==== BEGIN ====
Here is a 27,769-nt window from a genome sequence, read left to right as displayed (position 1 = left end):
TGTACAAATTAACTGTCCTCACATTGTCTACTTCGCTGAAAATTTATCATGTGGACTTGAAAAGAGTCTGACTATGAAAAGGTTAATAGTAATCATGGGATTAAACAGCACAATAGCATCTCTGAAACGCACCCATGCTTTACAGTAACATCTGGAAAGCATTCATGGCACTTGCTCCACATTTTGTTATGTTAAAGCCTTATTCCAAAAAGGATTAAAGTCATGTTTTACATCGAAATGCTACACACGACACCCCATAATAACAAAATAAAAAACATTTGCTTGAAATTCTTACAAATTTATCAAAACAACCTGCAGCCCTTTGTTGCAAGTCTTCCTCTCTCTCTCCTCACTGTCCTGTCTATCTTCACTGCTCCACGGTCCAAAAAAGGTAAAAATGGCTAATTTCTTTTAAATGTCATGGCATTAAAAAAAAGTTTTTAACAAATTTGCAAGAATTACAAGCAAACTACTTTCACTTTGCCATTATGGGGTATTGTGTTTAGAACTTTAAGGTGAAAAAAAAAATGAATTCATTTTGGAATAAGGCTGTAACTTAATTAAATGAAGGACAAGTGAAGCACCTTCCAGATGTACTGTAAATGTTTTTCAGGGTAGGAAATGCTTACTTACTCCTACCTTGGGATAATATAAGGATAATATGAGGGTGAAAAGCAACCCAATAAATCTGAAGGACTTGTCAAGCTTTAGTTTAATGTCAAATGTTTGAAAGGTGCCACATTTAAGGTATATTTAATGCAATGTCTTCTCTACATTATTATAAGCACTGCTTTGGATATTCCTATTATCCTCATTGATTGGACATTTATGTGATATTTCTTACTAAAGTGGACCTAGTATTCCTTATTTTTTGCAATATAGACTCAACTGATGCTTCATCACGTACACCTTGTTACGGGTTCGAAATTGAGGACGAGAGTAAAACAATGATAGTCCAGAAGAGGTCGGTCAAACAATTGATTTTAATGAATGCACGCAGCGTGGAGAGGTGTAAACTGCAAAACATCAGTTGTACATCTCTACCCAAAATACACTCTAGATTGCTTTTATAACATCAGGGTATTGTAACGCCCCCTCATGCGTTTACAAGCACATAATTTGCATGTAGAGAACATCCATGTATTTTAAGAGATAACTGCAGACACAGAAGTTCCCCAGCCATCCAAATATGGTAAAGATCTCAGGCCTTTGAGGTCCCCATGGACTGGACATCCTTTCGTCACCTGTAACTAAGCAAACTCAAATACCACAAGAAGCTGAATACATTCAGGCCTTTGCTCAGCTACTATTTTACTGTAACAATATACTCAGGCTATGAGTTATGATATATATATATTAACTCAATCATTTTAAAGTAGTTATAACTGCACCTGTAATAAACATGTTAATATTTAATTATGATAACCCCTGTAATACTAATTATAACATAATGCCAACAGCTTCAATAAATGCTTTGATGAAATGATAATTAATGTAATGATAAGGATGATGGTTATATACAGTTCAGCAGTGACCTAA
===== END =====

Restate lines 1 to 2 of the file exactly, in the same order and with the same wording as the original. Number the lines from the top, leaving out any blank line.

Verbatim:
Here is a 27,769-nt window from a genome sequence, read left to right as displayed (position 1 = left end):
TGTACAAATTAACTGTCCTCACATTGTCTACTTCGCTGAAAATTTATCATGTGGACTTGAAAAGAGTCTGACTATGAAAAGGTTAATAGTAATCATGGGATTAAACAGCACAATAGCATCTCTGAAACGCACCCATGCTTTACAGTAACATCTGGAAAGCATTCATGGCACTTGCTCCACATTTTGTTATGTTAAAGCCTTATTCCAAAAAGGATTAAAGTCATGTTTTACATCGAAATGCTACACACGACACCCCATAATAACAAAATAAAAAACATTTGCTTGAAATTCTTACAAATTTATCAAAACAACCTGCAGCCCTTTGTTGCAAGTCTTCCTCTCTCTCTCCTCACTGTCCTGTCTATCTTCACTGCTCCACGGTCCAAAAAAGGTAAAAATGGCTAATTTCTTTTAAATGTCATGGCATTAAAAAAAAGTTTTTAACAAATTTGCAAGAATTACAAGCAAACTACTTTCACTTTGCCATTATGGGGTATTGTGTTTAGAACTTTAAGGTGAAAAAAAAAATGAATTCATTTTGGAATAAGGCTGTAACTTAATTAAATGAAGGACAAGTGAAGCACCTTCCAGATGTACTGTAAATGTTTTTCAGGGTAGGAAATGCTTACTTACTCCTACCTTGGGATAATATAAGGATAATATGAGGGTGAAAAGCAACCCAATAAATCTGAAGGACTTGTCAAGCTTTAGTTTAATGTCAAATGTTTGAAAGGTGCCACATTTAAGGTATATTTAATGCAATGTCTTCTCTACATTATTATAAGCACTGCTTTGGATATTCCTATTATCCTCATTGATTGGACATTTATGTGATATTTCTTACTAAAGTGGACCTAGTATTCCTTATTTTTTGCAATATAGACTCAACTGATGCTTCATCACGTACACCTTGTTACGGGTTCGAAATTGAGGACGAGAGTAAAACAATGATAGTCCAGAAGAGGTCGGTCAAACAATTGATTTTAATGAATGCACGCAGCGTGGAGAGGTGTAAACTGCAAAACATCAGTTGTACATCTCTACCCAAAATACACTCTAGATTGCTTTTATAACATCAGGGTATTGTAACGCCCCCTCATGCGTTTACAAGCACATAATTTGCATGTAGAGAACATCCATGTATTTTAAGAGATAACTGCAGACACAGAAGTTCCCCAGCCATCCAAATATGGTAAAGATCTCAGGCCTTTGAGGTCCCCATGGACTGGACATCCTTTCGTCACCTGTAACTAAGCAAACTCAAATACCACAAGAAGCTGAATACATTCAGGCCTTTGCTCAGCTACTATTTTACTGTAACAATATACTCAGGCTATGAGTTATGATATATATATATTAACTCAATCATTTTAAAGTAGTTATAACTGCACCTGTAATAAACATGTTAATATTTAATTATGATAACCCCTGTAATACTAATTATAACATAATGCCAACAGCTTCAATAAATGCTTTGATGAAATGATAATTAATGTAATGATAAGGATGATGGTTATATACAGTTCAGCAGTGACCTAA